Growing Trust And Confidence In Times Of Decline

Seth Godin recently made a post citing a Brookings Institution survey series that showed a decline in confidence in multiple institutions and companies since 2018.   Godin notes that some of the decline may be due to news and propaganda eroding the general perception of institutions with which people don’t regularly directly interact. But he suggests that by and large, the diminished confidence is due to companies trading trust for short term profit.

Amazon and many other companies went from investing heavily in being reliable, trustworthy and fair to taking persistent steps to trade these valuable assets for quarterly results. It’s worth being clear about this–they did this intentionally. They decided that the confidence consumers had placed in them wasn’t worth as much as the shortcuts they could take to increase profits instead.

Near the end of his entry, he writes:

This is the opportunity you’ve been waiting for–to become the one that earns the benefit of the doubt.

As I was reading his post, I was thinking along the same lines. Surveys have shown that arts organizations, and particularly exhibit based experiences like museums, parks and zoos have been enjoying an increased level of trust since Covid restrictions have ended. The ability to control spacing between oneself and others in exhibit based experiences gave them a slight advantage over performance based entities, but both types of spaces have earned a greater measure of trust over the last couple years.

There is an opportunity to retain and grow that trust by examining interactions with experience participants to ensure you aren’t undermining that trust with anything that appears to be trading it for easy gain. There will always likely be some negative interactions people will have with your organization, but those interactions won’t necessarily significantly diminish the level of trust people have if it is handled well.

After all, we have probably all had interactions where we got what we wanted, but still had a sense that we were held in low regard by the company and organization. Air travel immediately comes to mind. Many people can probably remember two-three instances where they were on equally crowded travel conditions, but you felt more attentiveness and care being paid in one instance versus the others.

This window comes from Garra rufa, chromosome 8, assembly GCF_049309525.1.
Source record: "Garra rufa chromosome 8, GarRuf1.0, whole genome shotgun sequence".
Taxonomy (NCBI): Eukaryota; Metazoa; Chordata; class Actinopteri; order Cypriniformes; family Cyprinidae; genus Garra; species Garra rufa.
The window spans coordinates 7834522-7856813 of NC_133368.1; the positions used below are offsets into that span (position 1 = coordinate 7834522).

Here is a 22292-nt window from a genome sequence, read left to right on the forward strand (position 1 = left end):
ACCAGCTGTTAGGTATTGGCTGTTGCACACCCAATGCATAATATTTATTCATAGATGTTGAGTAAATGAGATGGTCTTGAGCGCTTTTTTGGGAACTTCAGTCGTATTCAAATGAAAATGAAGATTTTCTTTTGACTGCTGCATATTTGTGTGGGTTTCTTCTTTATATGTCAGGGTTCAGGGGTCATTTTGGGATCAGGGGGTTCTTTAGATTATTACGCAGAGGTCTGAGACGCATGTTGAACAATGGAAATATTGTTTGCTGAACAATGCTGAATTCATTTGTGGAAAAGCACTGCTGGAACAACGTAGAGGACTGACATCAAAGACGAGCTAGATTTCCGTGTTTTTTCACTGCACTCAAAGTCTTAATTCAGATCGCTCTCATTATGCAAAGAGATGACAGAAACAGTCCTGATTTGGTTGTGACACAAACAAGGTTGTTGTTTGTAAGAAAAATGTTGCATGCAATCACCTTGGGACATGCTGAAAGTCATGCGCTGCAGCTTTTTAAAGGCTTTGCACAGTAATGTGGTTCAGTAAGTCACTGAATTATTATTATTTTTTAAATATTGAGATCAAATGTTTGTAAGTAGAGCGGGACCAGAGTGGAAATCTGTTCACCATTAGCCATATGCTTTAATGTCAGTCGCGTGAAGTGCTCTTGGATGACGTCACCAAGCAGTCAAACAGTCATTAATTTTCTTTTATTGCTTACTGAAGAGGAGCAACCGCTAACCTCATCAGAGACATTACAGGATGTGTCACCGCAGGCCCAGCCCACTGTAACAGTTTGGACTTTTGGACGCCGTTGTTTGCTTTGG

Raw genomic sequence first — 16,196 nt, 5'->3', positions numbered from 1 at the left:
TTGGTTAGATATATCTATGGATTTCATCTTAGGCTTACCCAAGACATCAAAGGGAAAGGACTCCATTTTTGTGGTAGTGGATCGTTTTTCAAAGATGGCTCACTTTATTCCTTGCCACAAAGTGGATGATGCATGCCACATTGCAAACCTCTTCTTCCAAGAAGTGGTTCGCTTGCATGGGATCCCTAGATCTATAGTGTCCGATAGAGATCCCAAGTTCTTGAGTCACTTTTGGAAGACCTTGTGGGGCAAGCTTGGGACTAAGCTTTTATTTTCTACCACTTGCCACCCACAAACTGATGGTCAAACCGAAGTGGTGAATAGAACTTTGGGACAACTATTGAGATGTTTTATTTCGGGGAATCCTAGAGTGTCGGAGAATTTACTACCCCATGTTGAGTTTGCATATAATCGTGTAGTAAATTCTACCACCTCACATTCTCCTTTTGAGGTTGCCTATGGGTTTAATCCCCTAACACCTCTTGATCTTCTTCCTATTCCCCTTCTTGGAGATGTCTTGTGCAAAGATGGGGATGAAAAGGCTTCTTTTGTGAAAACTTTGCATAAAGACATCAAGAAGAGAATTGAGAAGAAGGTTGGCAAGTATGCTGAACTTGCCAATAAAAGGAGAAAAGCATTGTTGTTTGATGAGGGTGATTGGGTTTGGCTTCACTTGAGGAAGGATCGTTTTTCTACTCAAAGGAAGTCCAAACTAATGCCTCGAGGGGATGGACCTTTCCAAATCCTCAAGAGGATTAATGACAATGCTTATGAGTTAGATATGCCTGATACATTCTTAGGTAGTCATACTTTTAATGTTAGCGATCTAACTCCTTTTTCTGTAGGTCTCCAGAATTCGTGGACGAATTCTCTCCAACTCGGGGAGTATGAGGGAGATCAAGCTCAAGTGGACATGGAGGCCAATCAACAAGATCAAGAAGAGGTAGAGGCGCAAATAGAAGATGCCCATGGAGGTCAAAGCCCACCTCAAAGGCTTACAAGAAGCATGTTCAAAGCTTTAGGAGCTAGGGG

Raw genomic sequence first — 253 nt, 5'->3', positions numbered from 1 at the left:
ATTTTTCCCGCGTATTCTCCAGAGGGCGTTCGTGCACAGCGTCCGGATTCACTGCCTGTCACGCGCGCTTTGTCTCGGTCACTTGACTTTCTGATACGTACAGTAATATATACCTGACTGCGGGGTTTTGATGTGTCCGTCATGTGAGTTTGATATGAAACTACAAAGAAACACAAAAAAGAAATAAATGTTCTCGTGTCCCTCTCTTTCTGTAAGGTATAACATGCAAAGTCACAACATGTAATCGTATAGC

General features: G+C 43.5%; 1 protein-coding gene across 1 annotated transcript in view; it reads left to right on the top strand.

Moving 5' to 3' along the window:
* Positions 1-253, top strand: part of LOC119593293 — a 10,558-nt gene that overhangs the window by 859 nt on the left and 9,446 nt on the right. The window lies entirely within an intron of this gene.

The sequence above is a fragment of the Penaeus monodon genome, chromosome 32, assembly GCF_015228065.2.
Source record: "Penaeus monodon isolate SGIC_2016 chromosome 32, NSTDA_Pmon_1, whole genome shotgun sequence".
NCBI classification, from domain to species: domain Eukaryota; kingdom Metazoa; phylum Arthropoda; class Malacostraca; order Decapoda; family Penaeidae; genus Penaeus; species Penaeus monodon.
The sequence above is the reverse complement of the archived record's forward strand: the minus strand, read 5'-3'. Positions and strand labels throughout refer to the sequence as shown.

Think about how you can continue to exhibit trustworthiness and care, and potentially grow that in contrast to people’s experiences elsewhere.

About Joe Patti

I have been writing Butts in the Seats (BitS) on topics of arts and cultural administration since 2004 (yikes!). Given the ever evolving concerns facing the sector, I have yet to exhaust the available subject matter. In addition to BitS, I am a founding contributor to the ArtsHacker ( website where I focus on topics related to boards, law, governance, policy and practice.

I am also an evangelist for the effort to Build Public Will For Arts and Culture being helmed by Arts Midwest and the Metropolitan Group. (

My most recent role was as Executive Director of the Grand Opera House in Macon, GA.

Among the things I am most proud are having produced an opera in the Hawaiian language and a dance drama about Hawaii's snow goddess Poli'ahu while working as a Theater Manager in Hawaii. Though there are many more highlights than there is space here to list.


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